There is absolutely no way to pay for 24/7 care needed once trached except to burn through your life savings and ask friends and family for help or sign over all your belongings to medicaid.
This sad state of affairs results from the care being intense and requiring intense training. Care companies like Visiting Angels don’t allow their caregivers to do trach suctions and such, which means they are of little use as a caregiver. And private duty nursing companies are unable to find staff willing to work with ALS patients (and let’s face it–they have trouble finding staff to just do the easy jobs!)
All this adds up to requiring you to find and train from scratch your own caregivers on sites like indeed.com (we recommend avoiding care.com based on our extensive experience with that site). And for the privilege of training and managing them yourself you also get to pay them nearly double the going rate for caregivers.
VOCSN – all ALS patients should qualify
ALS patients should all qualify for VOCSN ventilators, and there should be an effort underway to help create more of these ventilators and supplies for them. Reasons include: they ingeniously are small yet have 5 machines in one. They have batteries that last a long time AND that you can pop out and replace with fully charged batteries. They are much more comfortable for patients. They have a quiet (and more powerful than any standing machine) suction machine as one of the 5 machines–critical when you aspirate every 5 – 10 minutes–standing suction machines sound like jackhammers and they are right beside the patient and caregiver’s ear. The VOCSN suction is a whisper. (If you’ve never slept with a jackhammer going off every 5-10 minutes you can simply take my word for it–it is impossible.)
Getting to the root cause
Even though there are 57 documented reversals, nearly all of which used the same basic protocol/practice to reverse as documented by healingals.org, very few if any clinicians investigate these or try to get to the bottom of each patient’s ALS, which is the first step of each of the reversals. ALS patient is on their own to do all this research. ALS is YOYO as Sandy Morris put it (You are On Your Own).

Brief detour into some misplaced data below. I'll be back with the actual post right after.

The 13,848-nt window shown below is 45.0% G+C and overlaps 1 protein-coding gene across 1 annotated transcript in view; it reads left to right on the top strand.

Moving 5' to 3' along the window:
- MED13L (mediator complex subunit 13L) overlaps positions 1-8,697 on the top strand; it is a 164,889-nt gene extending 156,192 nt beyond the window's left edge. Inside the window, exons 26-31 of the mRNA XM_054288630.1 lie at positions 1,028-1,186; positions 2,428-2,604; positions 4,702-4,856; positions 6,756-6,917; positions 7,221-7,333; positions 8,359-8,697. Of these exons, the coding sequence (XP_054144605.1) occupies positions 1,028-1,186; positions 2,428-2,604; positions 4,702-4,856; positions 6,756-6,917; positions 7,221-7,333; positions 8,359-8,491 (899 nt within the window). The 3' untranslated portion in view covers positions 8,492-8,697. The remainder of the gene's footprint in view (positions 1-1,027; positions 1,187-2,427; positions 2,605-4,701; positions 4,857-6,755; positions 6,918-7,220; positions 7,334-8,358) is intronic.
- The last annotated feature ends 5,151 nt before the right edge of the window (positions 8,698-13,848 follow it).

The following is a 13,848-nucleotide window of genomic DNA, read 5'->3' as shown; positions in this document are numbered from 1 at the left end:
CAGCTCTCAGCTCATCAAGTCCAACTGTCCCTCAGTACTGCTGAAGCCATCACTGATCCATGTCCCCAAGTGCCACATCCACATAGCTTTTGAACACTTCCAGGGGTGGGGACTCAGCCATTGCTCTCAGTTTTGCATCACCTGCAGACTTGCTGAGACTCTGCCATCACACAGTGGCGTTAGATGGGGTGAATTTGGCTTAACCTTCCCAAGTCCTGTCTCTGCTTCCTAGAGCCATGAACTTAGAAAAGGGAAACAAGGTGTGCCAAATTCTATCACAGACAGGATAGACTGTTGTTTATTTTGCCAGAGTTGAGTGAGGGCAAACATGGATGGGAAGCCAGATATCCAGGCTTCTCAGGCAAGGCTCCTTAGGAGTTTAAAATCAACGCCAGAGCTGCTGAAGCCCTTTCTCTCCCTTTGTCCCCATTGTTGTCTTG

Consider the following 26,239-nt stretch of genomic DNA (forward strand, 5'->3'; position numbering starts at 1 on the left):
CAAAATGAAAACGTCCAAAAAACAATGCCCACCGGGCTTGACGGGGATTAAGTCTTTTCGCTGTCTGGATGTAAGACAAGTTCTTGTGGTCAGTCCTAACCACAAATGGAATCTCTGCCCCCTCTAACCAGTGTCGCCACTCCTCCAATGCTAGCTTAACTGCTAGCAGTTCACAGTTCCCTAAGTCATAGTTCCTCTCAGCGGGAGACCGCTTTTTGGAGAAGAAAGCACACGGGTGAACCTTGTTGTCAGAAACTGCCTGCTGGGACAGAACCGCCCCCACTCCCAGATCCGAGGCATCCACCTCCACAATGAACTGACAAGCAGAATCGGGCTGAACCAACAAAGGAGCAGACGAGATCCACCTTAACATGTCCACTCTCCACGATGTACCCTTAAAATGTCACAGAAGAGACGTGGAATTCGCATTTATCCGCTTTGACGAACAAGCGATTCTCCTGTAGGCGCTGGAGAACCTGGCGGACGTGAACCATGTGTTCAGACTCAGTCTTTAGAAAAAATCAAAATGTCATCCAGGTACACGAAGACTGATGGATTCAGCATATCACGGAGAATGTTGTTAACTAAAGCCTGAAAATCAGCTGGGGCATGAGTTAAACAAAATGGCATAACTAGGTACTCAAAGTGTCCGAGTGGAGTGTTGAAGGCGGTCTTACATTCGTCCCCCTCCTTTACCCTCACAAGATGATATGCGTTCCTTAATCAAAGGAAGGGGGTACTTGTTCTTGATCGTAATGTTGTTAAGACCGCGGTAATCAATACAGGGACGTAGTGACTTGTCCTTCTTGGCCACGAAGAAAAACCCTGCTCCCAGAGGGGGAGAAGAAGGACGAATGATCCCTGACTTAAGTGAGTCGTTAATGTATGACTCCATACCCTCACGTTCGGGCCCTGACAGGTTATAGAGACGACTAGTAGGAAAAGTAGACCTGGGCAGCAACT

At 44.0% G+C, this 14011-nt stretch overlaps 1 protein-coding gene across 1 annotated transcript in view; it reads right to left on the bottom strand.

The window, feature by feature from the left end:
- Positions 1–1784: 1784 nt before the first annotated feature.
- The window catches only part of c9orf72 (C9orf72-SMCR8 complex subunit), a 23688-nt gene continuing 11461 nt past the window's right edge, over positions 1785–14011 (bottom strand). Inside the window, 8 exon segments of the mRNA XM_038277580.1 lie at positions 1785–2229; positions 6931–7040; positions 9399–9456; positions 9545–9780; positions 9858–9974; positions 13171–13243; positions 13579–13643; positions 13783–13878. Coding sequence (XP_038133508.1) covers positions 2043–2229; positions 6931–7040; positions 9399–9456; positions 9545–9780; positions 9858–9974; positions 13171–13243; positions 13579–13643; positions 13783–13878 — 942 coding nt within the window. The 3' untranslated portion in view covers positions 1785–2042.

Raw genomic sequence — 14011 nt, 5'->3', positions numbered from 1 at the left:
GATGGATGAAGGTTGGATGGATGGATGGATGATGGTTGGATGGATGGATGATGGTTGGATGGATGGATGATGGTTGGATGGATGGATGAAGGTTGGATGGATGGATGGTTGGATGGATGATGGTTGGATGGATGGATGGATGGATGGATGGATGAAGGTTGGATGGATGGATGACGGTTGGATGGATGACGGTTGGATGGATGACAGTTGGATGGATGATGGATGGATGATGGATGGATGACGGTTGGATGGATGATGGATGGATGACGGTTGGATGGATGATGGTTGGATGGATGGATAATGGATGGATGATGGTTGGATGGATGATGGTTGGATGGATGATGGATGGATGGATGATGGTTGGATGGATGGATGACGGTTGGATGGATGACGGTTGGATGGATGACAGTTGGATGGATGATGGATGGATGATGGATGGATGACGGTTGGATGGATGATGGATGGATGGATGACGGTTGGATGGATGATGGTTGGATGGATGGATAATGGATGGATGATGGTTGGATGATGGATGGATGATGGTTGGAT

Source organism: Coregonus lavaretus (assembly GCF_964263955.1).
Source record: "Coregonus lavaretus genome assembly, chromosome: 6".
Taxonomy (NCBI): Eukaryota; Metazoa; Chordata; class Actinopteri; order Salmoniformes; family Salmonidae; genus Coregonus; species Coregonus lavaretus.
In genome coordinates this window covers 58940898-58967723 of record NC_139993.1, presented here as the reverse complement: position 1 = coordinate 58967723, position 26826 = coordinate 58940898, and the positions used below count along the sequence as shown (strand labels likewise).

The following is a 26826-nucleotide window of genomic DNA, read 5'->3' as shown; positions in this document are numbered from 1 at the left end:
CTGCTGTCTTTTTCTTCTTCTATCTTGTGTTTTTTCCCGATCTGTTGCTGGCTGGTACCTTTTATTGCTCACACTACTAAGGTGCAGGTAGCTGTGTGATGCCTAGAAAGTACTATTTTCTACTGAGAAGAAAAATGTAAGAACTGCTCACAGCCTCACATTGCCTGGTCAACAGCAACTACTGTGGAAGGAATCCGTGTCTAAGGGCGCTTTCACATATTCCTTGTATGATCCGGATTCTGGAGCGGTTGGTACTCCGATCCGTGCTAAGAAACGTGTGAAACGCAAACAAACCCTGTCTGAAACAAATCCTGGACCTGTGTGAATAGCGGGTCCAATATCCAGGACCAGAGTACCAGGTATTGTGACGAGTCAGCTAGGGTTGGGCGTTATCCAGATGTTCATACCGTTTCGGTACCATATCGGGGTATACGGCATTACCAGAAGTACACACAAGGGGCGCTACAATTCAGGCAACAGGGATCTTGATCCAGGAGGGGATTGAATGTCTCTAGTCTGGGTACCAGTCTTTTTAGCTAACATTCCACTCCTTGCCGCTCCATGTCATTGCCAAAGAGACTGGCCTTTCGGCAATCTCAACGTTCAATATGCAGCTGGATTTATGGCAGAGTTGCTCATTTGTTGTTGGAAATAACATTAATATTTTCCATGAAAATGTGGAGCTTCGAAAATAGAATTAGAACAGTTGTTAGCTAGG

While many health issues and disease states make you do your own research, it typically is not AS burdensome as it is for ALS, because at the same time you are researching ALS you are also 1) getting your affairs in order bc you don’t expect to live past a year or so – and good luck wading through SSDI, insurance, retirement, etc. 2) trying to tell your loved ones you’re dying while trying to make fond memories with them/bucket list 3) researching how to deal with/equip needed for each month’s new massive function loss (and learning that equipment–also, you are largely on your own trying to get and learn this equipment) 4) processing the loss of each function/your life 5) managing your new business that makes no money – interviewing caregivers, scheduling them, doing payroll, fundraising for your care, etc.
No resources to give your boss
As a patient or caregiver, there is absolutely no resource, like a video or document, that you can send your boss when diagnosed that explains what you are up against. They simply have to take your word for it, even though you are just starting to understand this new nightmare yourself.
Home health needs serious help
It’s tough to get nurse visits and supplies through home health agencies and DME providers. We were lucky to find 2 rockstar DMEs recently, but we struggled for years before that. Even with our amazing DME providers today, we cannot get the most basic and critical to life supplies we need. For example, the most comfortable trach (low-profile cuff and flexible) has just had production stopped on it. No other company is picking up the ball to make these trachs. I don’t believe any org is trying to fix this. My guess is because there aren’t many diseases that require long-term use of trach tubes or insurance won’t cover the comfortable ones. At any rate — BROKEN!
There is a connector called “flex trach adapter” that makes it much easier to put the vent on and off a patient — plus it is more comfortable than any connector because it is lightweight where it connects to the trach–doesn’t pull the trach. Just recently these have become–can you guess–discontinued.
The list goes on and on (humidifiers that heat the tubing AND let you control the water temp have been discontinued, red caps to keep tubing clean while not in use–discontinued, heated wire tubing itself is scarce, etc. etc.)
Articles or reports of treatments having “potential” or “promise”
This is gripe is not one of the “terribly broken” things, but articles geared toward ALS patients that discuss trial results need to cut to the chase. Patients don’t need to read through paragraphs on how the trial is conducted, how many are in the trial, bla bla bla. The lead needs to be 1) Drug XYZ showed ABC possible benefit and 3) How can I get this drug while the long absurd and dead end process of getting it approved takes place (off label, mix supplements myself, etc.) 3) Drug XYZ is or is not damaging to the liver, kidneys, etc. (ie what are the drawbacks of taking the drug)